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  4. Huntjanin there are some Florida-specific articles cited in the comments thread at this article on Skeptical Science. See in particular Climate Change in Coastal Areas in Florida: Sea Level Rise Estimation and Economic Analysis to Year 2080

    Back on topic...
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  5. Very clear and easily understood post. What speaks volumes is the cool phase being caused by warm temps in the north. Something I didn't realise but makes perfect sense even to a layman like myself. For 2 the South Florida Regional Planning Council is studying that with a grant from I think the EPA
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  6. Here's a proxy based reconstraction of the PDO over the last thousand years. The correlation between global temps and PDO is not there in the last century, and it's not there in the last millennium.

    McDonald & Case 2005
    Variations in the PDO over the pas millenium
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  7. I always thought > but never see anything on it - that the PDO is related with Pacific Ocean water mixing dynamics.

    Can anyone speak to that?
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  8. There's a problem with this explanation, I'm afraid. The PDO index can't be directly compared to rising temperatures because the index is detrended first.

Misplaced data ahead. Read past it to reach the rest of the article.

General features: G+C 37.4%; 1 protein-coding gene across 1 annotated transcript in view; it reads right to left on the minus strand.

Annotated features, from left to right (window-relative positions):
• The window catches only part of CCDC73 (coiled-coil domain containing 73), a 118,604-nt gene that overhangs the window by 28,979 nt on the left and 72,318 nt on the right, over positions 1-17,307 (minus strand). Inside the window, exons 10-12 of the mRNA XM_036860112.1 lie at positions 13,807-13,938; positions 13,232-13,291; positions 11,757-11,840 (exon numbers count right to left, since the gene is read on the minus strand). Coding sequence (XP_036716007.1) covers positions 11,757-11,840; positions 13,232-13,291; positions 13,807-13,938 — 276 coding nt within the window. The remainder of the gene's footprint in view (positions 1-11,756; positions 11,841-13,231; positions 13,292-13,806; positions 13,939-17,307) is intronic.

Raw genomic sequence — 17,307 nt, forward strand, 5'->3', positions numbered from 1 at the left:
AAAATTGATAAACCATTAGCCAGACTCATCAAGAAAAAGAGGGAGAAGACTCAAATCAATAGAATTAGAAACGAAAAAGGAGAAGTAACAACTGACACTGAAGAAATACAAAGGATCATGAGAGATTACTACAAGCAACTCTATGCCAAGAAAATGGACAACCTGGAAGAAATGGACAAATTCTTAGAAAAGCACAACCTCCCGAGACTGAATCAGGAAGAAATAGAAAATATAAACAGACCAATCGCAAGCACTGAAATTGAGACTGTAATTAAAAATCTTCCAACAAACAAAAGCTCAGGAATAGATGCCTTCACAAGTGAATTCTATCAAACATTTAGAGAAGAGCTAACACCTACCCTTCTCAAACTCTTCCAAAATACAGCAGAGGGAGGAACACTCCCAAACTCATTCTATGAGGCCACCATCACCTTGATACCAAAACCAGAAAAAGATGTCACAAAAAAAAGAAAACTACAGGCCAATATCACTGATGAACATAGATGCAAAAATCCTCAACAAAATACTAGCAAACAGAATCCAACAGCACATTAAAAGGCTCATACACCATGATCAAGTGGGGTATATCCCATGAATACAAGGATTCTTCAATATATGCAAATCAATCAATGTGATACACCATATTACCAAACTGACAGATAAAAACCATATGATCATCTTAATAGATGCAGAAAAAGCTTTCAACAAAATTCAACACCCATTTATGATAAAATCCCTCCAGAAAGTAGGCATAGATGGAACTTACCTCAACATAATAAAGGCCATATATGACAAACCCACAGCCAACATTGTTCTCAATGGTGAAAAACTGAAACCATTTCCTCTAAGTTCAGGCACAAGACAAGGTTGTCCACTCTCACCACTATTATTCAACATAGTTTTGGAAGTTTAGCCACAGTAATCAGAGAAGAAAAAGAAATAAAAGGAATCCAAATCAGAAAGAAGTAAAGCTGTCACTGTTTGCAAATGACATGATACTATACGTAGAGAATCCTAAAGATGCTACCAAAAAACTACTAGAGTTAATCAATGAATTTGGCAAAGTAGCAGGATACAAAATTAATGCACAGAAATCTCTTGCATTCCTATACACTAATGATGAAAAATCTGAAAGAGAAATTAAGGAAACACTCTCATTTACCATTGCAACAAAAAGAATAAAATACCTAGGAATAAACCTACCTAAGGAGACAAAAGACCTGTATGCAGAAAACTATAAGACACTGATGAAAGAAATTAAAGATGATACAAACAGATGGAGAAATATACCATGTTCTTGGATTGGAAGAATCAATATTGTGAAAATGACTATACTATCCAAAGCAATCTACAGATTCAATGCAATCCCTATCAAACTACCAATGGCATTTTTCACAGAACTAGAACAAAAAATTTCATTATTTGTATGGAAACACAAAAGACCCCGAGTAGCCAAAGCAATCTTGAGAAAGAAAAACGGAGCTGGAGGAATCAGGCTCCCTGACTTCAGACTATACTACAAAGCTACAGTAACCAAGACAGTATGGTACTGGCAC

From the header to the PDO data, "The monthly mean global average SST anomalies are removed to separate this pattern of variability from any 'global warming' signal that may be present in the data."
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  9. The point still stands that PDO physically cannot cause a long-term global temperature trend, certainly not in both surface air and ocean temperatures.
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  10. Agreed, dana1981. But the graph and explanation as shown above doesn't work as an explanation of why the PDO can't cause long-term global temperature change.

    This one tripped me up so bad a while back that I emailed Nathan Mantua about it a year or so ago. It's unfortunately a common error, but it's still an error that should be corrected here.
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  11. angliss, I'm speaking as a non-expert layman here, but as I see it, the reason the PDO index is de-trended is so that it is a measure of short-term variability in sea surface temperatures.

    If we compare with ENSO, for example, the Southern Oscillation Index is based on a comparison of sea surface temperatures in the eastern and western waters of the south pacific - by it's very nature, it removes any long-term warming or cooling trends, as presumably both areas are subject to the same long-term shift.

    The PDO index, on the other hand, is defined as "average Pacific Ocean SST anomalies north of 20ºN". As there is no direct comparison with SST anomalies anywhere else, they define the "anywhere else" as the entirety of the world's oceans, so the PDO index is, in fact, a comparison of the north Pacific SST with the rest of the world's oceans.

    On that basis, it's not so much "removing the trend", as providing an index that gives an idea of how the north Pacific is behaving compared to the rest of the world's oceans.

    Otherwise, you'd have people arguing "See, the PDO is causing SST rise!", when the PDO would in fact be a measure of SST... or, in other words, "Global warming is caused by the oceans warming", which is an absurdly circular argument.